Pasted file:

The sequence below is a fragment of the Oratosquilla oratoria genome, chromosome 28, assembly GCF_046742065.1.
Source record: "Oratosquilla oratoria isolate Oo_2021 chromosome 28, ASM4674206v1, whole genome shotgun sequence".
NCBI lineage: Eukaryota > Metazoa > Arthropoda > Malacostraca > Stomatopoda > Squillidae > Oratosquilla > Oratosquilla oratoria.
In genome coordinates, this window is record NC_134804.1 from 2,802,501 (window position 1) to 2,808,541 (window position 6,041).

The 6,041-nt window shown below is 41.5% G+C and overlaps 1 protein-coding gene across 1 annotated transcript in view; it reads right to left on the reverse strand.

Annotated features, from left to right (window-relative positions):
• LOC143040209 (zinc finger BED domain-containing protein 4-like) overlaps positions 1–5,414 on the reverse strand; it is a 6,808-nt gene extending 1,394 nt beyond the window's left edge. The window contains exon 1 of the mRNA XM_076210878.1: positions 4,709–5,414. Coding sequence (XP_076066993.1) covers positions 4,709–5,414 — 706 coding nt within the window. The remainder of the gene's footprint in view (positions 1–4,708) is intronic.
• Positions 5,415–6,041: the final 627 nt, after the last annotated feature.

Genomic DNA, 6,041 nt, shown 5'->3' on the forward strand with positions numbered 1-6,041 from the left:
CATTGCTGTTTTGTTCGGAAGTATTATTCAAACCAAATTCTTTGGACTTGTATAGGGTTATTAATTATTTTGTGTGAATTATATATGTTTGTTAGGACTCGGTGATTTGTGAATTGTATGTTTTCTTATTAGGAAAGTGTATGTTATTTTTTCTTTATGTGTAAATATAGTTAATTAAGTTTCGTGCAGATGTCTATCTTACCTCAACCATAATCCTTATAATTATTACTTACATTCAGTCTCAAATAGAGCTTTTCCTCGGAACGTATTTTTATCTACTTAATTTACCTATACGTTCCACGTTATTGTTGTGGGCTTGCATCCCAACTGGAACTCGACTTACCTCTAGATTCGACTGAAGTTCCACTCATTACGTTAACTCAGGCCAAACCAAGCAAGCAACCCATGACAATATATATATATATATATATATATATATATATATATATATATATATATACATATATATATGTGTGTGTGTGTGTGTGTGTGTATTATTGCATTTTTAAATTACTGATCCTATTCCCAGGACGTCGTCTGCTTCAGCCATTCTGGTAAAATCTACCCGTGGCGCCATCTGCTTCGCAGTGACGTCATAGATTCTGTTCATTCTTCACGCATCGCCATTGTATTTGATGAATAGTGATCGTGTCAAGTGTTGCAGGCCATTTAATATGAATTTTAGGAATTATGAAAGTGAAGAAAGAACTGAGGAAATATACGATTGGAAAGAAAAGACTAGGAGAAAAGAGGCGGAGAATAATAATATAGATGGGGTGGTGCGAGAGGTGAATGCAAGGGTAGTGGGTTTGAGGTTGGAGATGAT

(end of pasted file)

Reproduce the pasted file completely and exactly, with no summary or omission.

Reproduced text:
The sequence below is a fragment of the Oratosquilla oratoria genome, chromosome 28, assembly GCF_046742065.1.
Source record: "Oratosquilla oratoria isolate Oo_2021 chromosome 28, ASM4674206v1, whole genome shotgun sequence".
NCBI lineage: Eukaryota > Metazoa > Arthropoda > Malacostraca > Stomatopoda > Squillidae > Oratosquilla > Oratosquilla oratoria.
In genome coordinates, this window is record NC_134804.1 from 2,802,501 (window position 1) to 2,808,541 (window position 6,041).

The 6,041-nt window shown below is 41.5% G+C and overlaps 1 protein-coding gene across 1 annotated transcript in view; it reads right to left on the reverse strand.

Annotated features, from left to right (window-relative positions):
• LOC143040209 (zinc finger BED domain-containing protein 4-like) overlaps positions 1–5,414 on the reverse strand; it is a 6,808-nt gene extending 1,394 nt beyond the window's left edge. The window contains exon 1 of the mRNA XM_076210878.1: positions 4,709–5,414. Coding sequence (XP_076066993.1) covers positions 4,709–5,414 — 706 coding nt within the window. The remainder of the gene's footprint in view (positions 1–4,708) is intronic.
• Positions 5,415–6,041: the final 627 nt, after the last annotated feature.

Genomic DNA, 6,041 nt, shown 5'->3' on the forward strand with positions numbered 1-6,041 from the left:
CATTGCTGTTTTGTTCGGAAGTATTATTCAAACCAAATTCTTTGGACTTGTATAGGGTTATTAATTATTTTGTGTGAATTATATATGTTTGTTAGGACTCGGTGATTTGTGAATTGTATGTTTTCTTATTAGGAAAGTGTATGTTATTTTTTCTTTATGTGTAAATATAGTTAATTAAGTTTCGTGCAGATGTCTATCTTACCTCAACCATAATCCTTATAATTATTACTTACATTCAGTCTCAAATAGAGCTTTTCCTCGGAACGTATTTTTATCTACTTAATTTACCTATACGTTCCACGTTATTGTTGTGGGCTTGCATCCCAACTGGAACTCGACTTACCTCTAGATTCGACTGAAGTTCCACTCATTACGTTAACTCAGGCCAAACCAAGCAAGCAACCCATGACAATATATATATATATATATATATATATATATATATATATATATATATATACATATATATATGTGTGTGTGTGTGTGTGTGTGTATTATTGCATTTTTAAATTACTGATCCTATTCCCAGGACGTCGTCTGCTTCAGCCATTCTGGTAAAATCTACCCGTGGCGCCATCTGCTTCGCAGTGACGTCATAGATTCTGTTCATTCTTCACGCATCGCCATTGTATTTGATGAATAGTGATCGTGTCAAGTGTTGCAGGCCATTTAATATGAATTTTAGGAATTATGAAAGTGAAGAAAGAACTGAGGAAATATACGATTGGAAAGAAAAGACTAGGAGAAAAGAGGCGGAGAATAATAATATAGATGGGGTGGTGCGAGAGGTGAATGCAAGGGTAGTGGGTTTGAGGTTGGAGATGAT